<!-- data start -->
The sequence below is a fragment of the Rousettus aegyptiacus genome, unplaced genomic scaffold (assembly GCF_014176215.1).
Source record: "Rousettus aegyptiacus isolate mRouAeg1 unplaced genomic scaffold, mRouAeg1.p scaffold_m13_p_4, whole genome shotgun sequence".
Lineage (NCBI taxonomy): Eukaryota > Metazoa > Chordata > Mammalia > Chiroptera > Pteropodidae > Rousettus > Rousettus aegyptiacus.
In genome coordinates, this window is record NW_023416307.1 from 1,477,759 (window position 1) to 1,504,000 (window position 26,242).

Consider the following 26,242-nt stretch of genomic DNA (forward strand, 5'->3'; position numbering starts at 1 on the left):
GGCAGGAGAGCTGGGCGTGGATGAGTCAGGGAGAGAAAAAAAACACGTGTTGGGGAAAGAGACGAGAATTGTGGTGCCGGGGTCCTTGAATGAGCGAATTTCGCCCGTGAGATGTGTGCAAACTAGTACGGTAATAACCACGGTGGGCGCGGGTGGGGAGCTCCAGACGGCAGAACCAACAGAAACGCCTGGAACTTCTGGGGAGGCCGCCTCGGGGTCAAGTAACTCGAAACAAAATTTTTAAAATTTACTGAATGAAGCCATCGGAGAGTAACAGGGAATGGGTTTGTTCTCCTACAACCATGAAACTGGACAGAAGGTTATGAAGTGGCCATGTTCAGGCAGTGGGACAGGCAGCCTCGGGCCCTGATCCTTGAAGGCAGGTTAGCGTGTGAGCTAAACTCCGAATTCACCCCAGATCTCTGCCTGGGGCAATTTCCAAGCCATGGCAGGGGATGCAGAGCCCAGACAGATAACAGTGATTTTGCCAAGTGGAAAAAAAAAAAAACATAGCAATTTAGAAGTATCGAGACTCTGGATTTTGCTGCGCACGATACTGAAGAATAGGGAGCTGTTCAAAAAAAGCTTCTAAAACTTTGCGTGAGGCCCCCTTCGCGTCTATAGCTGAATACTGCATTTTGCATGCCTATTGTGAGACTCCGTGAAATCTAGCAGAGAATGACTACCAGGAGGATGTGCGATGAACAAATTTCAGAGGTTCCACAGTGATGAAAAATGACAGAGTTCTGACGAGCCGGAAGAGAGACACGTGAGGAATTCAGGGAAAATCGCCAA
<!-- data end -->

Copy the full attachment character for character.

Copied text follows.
The sequence below is a fragment of the Rousettus aegyptiacus genome, unplaced genomic scaffold (assembly GCF_014176215.1).
Source record: "Rousettus aegyptiacus isolate mRouAeg1 unplaced genomic scaffold, mRouAeg1.p scaffold_m13_p_4, whole genome shotgun sequence".
Lineage (NCBI taxonomy): Eukaryota > Metazoa > Chordata > Mammalia > Chiroptera > Pteropodidae > Rousettus > Rousettus aegyptiacus.
In genome coordinates, this window is record NW_023416307.1 from 1,477,759 (window position 1) to 1,504,000 (window position 26,242).

Consider the following 26,242-nt stretch of genomic DNA (forward strand, 5'->3'; position numbering starts at 1 on the left):
GGCAGGAGAGCTGGGCGTGGATGAGTCAGGGAGAGAAAAAAAACACGTGTTGGGGAAAGAGACGAGAATTGTGGTGCCGGGGTCCTTGAATGAGCGAATTTCGCCCGTGAGATGTGTGCAAACTAGTACGGTAATAACCACGGTGGGCGCGGGTGGGGAGCTCCAGACGGCAGAACCAACAGAAACGCCTGGAACTTCTGGGGAGGCCGCCTCGGGGTCAAGTAACTCGAAACAAAATTTTTAAAATTTACTGAATGAAGCCATCGGAGAGTAACAGGGAATGGGTTTGTTCTCCTACAACCATGAAACTGGACAGAAGGTTATGAAGTGGCCATGTTCAGGCAGTGGGACAGGCAGCCTCGGGCCCTGATCCTTGAAGGCAGGTTAGCGTGTGAGCTAAACTCCGAATTCACCCCAGATCTCTGCCTGGGGCAATTTCCAAGCCATGGCAGGGGATGCAGAGCCCAGACAGATAACAGTGATTTTGCCAAGTGGAAAAAAAAAAAAACATAGCAATTTAGAAGTATCGAGACTCTGGATTTTGCTGCGCACGATACTGAAGAATAGGGAGCTGTTCAAAAAAAGCTTCTAAAACTTTGCGTGAGGCCCCCTTCGCGTCTATAGCTGAATACTGCATTTTGCATGCCTATTGTGAGACTCCGTGAAATCTAGCAGAGAATGACTACCAGGAGGATGTGCGATGAACAAATTTCAGAGGTTCCACAGTGATGAAAAATGACAGAGTTCTGACGAGCCGGAAGAGAGACACGTGAGGAATTCAGGGAAAATCGCCAA